Karlovy Vary fest bizzers are closely studying pacts allowing small nations to join forces for coin, facilities, talent and distribution, having packed into an antique cinema hall to hear from producers of four pending productions that have done just that.
Film New Europe, a website that monitors Eastern Europe productions in detail, launched the international co-production workshop to provide insights into the often complex deals. Reps of national film funds in Hungary, Slovakia, Poland and the Czech Republic presented a brief run-down of their varying rules, some of which can disqualify projects with international partners.
Producers of Krakow-set true-crime story “Red Spider” advised a creative approach, combining national film funds, co-production pacts, regional funds and private investors. But the private backers in the joint Polish/Czech/Slovak project, a €1.3 million ($1.77 million) pic about Poland’s first teenage serial killer, are first in line for grosses, cautioned Viktor Taus of Prague’s Fog’n’Desire Films.
“That’s why we don’t have houses and cars — we have films,” he quipped.
Polish production house MD4, Slovakia’s Sokol Kollar, and the Krakow Film Fund are also on board with “Spider,” as is Prague pubcaster Czech TV. Taus said in-kind deals with the monolithic television org can unlock substantial resources, although pubcasters in the neighboring nations are far less active in film funding.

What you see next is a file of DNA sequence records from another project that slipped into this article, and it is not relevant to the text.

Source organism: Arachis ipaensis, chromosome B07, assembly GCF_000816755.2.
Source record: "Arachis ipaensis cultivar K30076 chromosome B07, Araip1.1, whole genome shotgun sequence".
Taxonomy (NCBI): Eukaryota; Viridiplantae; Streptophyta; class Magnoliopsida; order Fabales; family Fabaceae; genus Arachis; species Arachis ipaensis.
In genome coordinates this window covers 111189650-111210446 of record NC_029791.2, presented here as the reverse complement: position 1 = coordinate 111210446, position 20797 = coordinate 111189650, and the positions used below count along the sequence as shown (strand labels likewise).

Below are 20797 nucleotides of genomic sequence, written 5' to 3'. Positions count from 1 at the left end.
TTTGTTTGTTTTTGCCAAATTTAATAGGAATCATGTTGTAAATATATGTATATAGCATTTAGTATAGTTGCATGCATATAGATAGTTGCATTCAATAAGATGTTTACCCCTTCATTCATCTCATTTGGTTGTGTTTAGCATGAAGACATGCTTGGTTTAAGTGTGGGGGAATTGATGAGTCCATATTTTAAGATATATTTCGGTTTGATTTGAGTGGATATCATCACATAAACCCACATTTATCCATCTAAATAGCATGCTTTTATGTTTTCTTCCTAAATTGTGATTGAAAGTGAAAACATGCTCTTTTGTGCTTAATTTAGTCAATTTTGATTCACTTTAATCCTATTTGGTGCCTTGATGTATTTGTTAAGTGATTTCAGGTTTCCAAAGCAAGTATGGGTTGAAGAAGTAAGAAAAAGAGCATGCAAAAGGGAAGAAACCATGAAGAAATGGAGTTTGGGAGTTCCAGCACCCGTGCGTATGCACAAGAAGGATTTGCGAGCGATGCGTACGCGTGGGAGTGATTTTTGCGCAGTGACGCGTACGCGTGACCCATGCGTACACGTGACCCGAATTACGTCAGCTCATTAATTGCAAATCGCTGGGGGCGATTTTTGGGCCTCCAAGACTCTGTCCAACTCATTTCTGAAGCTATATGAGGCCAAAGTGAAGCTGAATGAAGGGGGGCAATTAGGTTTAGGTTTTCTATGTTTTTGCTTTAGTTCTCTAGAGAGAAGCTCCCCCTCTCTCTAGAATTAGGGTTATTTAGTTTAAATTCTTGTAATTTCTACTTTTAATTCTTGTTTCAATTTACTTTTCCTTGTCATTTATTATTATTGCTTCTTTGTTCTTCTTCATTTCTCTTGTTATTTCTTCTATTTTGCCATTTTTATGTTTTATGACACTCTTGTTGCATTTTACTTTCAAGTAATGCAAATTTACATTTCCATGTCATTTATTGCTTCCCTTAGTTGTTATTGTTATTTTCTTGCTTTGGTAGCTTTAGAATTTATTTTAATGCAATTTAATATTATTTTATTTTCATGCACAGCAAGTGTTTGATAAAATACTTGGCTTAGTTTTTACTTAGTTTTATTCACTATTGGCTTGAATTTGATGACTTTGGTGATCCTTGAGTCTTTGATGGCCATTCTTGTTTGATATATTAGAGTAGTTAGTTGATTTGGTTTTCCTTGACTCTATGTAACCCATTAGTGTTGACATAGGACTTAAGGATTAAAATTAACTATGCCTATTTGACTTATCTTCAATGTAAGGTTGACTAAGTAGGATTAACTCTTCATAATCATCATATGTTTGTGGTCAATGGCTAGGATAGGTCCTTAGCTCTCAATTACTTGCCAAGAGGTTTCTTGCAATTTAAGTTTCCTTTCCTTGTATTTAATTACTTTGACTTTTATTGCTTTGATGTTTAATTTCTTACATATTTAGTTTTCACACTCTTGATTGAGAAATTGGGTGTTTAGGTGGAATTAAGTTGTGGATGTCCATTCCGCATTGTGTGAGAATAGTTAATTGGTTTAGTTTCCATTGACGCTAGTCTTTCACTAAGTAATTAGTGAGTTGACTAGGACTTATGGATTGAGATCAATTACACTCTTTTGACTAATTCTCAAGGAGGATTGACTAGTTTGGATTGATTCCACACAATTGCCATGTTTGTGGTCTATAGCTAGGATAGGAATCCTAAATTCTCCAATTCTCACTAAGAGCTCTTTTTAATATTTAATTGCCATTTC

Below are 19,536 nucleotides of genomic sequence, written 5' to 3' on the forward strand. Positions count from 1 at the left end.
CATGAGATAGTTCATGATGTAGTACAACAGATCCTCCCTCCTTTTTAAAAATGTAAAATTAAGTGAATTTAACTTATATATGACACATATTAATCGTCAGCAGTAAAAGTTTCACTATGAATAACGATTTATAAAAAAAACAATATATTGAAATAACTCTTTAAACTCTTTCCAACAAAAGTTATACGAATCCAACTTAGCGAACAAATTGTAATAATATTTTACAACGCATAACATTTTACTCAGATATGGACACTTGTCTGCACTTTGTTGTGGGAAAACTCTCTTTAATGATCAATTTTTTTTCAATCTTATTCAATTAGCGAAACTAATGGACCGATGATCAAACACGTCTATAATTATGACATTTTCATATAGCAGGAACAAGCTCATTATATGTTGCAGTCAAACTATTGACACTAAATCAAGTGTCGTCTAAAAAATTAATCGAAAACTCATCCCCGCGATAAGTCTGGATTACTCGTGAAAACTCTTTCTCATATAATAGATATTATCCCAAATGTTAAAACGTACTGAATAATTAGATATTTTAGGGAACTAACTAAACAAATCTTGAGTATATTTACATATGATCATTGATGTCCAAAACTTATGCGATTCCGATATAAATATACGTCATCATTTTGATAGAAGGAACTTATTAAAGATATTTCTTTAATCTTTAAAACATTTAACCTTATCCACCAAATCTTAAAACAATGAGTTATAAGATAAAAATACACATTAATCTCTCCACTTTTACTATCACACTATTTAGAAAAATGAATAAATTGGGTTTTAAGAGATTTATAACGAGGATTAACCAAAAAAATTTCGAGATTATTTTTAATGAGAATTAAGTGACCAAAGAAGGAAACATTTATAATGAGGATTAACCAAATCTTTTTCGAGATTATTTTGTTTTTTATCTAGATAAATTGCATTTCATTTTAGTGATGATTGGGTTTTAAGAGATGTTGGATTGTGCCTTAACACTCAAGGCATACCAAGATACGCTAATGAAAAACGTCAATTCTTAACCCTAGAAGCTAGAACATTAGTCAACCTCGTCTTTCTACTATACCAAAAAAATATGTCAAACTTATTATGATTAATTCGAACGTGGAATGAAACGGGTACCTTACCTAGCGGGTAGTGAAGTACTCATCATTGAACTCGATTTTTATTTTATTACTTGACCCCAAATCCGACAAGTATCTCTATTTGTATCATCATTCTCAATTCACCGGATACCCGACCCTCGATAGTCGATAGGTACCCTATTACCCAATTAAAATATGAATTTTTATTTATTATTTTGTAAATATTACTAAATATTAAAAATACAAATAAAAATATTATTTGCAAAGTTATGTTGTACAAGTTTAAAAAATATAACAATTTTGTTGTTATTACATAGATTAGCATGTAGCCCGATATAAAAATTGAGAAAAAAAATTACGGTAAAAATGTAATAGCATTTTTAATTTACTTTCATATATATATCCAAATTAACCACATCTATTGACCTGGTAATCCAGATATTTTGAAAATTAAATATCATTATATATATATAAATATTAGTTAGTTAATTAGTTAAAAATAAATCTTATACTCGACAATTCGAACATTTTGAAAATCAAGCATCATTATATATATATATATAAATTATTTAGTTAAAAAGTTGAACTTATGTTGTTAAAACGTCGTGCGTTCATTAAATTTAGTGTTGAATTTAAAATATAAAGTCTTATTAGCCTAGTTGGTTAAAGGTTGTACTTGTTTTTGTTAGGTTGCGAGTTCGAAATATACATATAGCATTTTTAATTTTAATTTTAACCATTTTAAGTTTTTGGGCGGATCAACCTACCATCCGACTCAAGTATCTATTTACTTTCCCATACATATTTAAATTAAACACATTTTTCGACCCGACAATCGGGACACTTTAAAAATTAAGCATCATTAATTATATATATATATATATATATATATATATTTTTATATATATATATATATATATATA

Slovak producer Michal Kollar of Sokol Kollar said Czech support is also critical in his country. “I don’t remember a decent Slovak film without Czech support ever.”
“The Red Captain,” a ’90s-set thriller Kollar is directing, based on a Slovak bestseller, also involves Slovak, Polish and Czech partners, as does “I, Olga Hepnarova,” the true story of a woman who set out to kill Prague pedestrians with her truck to avenge sexual prejudice. “Gottland,” an ironic look at Czech pop culture named for superstar crooner Karel Gott, meanwhile, shows that even a genre-bending documentary can make sense for partners in all three countries if the deal is set up right.
In this case, Poland’s Centrala Film is contributing 20% of the $500,000 budget for the partly animated omnibus project, with Slovakia’s BFilm in for 11% and Prague’s Nutprodukce down for the lion’s share — though Prague’s FAMU film school, the Slovak Audiovisual Fund, the Polish Film Institute and the Czech Film Fund are also backers.
Although the deals are challenging, they are increasingly common tools for beefing up the productions of small nations — especially in that each partner distributes the completed film, which is changing the average film export rate of only a few years ago of just 5% for such countries.